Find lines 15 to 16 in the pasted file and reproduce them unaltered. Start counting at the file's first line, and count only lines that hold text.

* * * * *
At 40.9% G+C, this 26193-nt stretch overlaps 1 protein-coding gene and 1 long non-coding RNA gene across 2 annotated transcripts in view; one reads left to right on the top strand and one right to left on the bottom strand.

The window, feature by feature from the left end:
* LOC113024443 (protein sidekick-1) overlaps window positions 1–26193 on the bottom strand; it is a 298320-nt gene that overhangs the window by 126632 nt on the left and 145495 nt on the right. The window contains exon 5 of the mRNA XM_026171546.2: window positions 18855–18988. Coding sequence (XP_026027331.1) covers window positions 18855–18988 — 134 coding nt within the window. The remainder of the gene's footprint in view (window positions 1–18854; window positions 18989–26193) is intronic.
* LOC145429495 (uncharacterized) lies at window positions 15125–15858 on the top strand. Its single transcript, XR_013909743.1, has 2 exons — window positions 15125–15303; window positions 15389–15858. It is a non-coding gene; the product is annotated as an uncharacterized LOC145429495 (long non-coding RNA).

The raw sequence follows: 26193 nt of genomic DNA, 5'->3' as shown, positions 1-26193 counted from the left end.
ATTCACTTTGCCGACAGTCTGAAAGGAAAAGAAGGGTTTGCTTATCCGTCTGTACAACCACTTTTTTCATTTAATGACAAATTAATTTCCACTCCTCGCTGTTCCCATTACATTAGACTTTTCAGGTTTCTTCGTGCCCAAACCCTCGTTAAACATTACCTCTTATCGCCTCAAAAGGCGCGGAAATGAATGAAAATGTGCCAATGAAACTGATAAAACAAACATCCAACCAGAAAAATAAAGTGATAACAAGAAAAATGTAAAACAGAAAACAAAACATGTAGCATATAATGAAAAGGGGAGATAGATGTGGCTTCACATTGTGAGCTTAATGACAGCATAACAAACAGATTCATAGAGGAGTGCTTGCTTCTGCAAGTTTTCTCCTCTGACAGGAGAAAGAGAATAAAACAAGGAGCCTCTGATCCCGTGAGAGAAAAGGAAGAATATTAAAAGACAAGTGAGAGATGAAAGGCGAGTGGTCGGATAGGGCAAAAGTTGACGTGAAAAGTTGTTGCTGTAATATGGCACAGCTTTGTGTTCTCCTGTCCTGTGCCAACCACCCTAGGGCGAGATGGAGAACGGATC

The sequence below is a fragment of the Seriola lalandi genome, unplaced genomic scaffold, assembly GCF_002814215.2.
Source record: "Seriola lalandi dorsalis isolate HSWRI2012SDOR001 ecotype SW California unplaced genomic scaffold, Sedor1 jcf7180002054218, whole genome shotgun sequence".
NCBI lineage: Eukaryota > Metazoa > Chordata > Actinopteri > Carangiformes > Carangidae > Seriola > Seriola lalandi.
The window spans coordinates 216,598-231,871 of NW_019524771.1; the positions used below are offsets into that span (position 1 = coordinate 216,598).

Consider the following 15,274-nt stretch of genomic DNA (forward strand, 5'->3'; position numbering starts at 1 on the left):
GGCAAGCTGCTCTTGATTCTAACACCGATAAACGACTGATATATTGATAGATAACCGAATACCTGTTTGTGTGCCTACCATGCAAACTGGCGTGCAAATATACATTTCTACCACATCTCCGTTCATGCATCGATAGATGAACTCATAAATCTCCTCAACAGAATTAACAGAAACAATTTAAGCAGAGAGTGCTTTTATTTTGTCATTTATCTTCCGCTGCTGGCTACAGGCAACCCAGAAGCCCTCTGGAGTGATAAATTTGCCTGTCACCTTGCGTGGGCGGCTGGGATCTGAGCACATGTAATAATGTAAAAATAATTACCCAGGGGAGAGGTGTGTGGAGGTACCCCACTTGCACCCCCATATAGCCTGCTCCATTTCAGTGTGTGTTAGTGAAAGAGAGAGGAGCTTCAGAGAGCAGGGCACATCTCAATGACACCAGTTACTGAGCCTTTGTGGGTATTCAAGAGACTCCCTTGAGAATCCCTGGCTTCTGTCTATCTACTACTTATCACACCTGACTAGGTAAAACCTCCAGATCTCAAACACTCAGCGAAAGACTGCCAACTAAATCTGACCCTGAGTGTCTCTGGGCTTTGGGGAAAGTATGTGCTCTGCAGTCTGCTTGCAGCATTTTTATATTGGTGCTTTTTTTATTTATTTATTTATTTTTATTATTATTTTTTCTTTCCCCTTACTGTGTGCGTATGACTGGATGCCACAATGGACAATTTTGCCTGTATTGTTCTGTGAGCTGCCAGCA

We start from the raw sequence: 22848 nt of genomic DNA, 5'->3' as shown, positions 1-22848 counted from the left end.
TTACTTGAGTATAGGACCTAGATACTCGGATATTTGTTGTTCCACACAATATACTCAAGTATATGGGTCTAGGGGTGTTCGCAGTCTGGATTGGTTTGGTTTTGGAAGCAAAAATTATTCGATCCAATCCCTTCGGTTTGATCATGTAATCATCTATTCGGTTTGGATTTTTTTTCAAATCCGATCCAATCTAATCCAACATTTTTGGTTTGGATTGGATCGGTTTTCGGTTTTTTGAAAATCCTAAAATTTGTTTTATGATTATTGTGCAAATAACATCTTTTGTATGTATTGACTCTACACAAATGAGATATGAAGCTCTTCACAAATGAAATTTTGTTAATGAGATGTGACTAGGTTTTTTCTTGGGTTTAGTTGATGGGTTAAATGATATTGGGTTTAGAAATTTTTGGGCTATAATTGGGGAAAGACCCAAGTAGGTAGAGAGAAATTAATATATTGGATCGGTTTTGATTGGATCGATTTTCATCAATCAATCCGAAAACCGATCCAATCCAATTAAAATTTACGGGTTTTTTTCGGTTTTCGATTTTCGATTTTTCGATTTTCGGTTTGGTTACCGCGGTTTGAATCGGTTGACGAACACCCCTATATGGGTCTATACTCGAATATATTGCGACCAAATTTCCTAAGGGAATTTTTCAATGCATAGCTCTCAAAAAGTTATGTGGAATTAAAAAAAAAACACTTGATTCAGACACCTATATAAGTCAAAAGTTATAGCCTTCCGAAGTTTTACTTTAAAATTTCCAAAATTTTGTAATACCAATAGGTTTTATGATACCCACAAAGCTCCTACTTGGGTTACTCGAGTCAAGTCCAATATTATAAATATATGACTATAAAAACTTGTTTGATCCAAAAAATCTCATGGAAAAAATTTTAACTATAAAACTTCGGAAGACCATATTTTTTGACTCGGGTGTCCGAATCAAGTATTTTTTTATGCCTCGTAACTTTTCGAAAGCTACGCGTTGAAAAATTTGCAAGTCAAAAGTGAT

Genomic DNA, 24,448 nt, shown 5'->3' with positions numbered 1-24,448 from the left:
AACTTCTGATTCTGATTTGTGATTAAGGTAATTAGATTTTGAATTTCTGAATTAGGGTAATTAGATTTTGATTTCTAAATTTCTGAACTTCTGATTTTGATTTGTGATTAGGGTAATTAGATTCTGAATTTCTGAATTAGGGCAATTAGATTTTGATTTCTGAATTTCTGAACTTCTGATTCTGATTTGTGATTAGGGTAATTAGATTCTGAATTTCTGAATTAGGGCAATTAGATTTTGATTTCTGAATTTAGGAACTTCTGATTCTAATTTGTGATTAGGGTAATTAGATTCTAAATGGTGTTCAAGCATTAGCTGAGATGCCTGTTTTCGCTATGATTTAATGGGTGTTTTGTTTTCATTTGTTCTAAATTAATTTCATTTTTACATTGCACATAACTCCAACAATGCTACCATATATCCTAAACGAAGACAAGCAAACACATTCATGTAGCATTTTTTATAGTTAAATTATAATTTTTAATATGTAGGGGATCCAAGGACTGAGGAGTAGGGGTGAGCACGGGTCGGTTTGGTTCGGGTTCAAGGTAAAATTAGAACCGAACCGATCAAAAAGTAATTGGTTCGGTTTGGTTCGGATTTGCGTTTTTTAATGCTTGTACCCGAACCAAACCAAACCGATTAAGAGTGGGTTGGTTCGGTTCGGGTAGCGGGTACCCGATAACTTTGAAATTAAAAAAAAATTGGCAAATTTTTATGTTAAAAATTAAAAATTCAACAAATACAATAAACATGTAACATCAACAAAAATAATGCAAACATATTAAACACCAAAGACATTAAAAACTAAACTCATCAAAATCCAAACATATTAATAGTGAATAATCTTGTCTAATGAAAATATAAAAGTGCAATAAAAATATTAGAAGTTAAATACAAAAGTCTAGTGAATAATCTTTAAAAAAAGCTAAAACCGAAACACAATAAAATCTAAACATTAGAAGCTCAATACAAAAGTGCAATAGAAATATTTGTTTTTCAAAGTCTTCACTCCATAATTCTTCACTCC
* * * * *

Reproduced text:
Genomic DNA, 24,448 nt, shown 5'->3' with positions numbered 1-24,448 from the left:
AACTTCTGATTCTGATTTGTGATTAAGGTAATTAGATTTTGAATTTCTGAATTAGGGTAATTAGATTTTGATTTCTAAATTTCTGAACTTCTGATTTTGATTTGTGATTAGGGTAATTAGATTCTGAATTTCTGAATTAGGGCAATTAGATTTTGATTTCTGAATTTCTGAACTTCTGATTCTGATTTGTGATTAGGGTAATTAGATTCTGAATTTCTGAATTAGGGCAATTAGATTTTGATTTCTGAATTTAGGAACTTCTGATTCTAATTTGTGATTAGGGTAATTAGATTCTAAATGGTGTTCAAGCATTAGCTGAGATGCCTGTTTTCGCTATGATTTAATGGGTGTTTTGTTTTCATTTGTTCTAAATTAATTTCATTTTTACATTGCACATAACTCCAACAATGCTACCATATATCCTAAACGAAGACAAGCAAACACATTCATGTAGCATTTTTTATAGTTAAATTATAATTTTTAATATGTAGGGGATCCAAGGACTGAGGAGTAGGGGTGAGCACGGGTCGGTTTGGTTCGGGTTCAAGGTAAAATTAGAACCGAACCGATCAAAAAGTAATTGGTTCGGTTTGGTTCGGATTTGCGTTTTTTAATGCTTGTACCCGAACCAAACCAAACCGATTAAGAGTGGGTTGGTTCGGTTCGGGTAGCGGGTACCCGATAACTTTGAAATTAAAAAAAAATTGGCAAATTTTTATGTTAAAAATTAAAAATTCAACAAATACAATAAACATGTAACATCAACAAAAATAATGCAAACATATTAAACACCAAAGACATTAAAAACTAAACTCATCAAAATCCAAACATATTAATAGTGAATAATCTTGTCTAATGAAAATATAAAAGTGCAATAAAAATATTAGAAGTTAAATACAAAAGTCTAGTGAATAATCTTTAAAAAAAGCTAAAACCGAAACACAATAAAATCTAAACATTAGAAGCTCAATACAAAAGTGCAATAGAAATATTTGTTTTTCAAAGTCTTCACTCCATAATTCTTCACTCC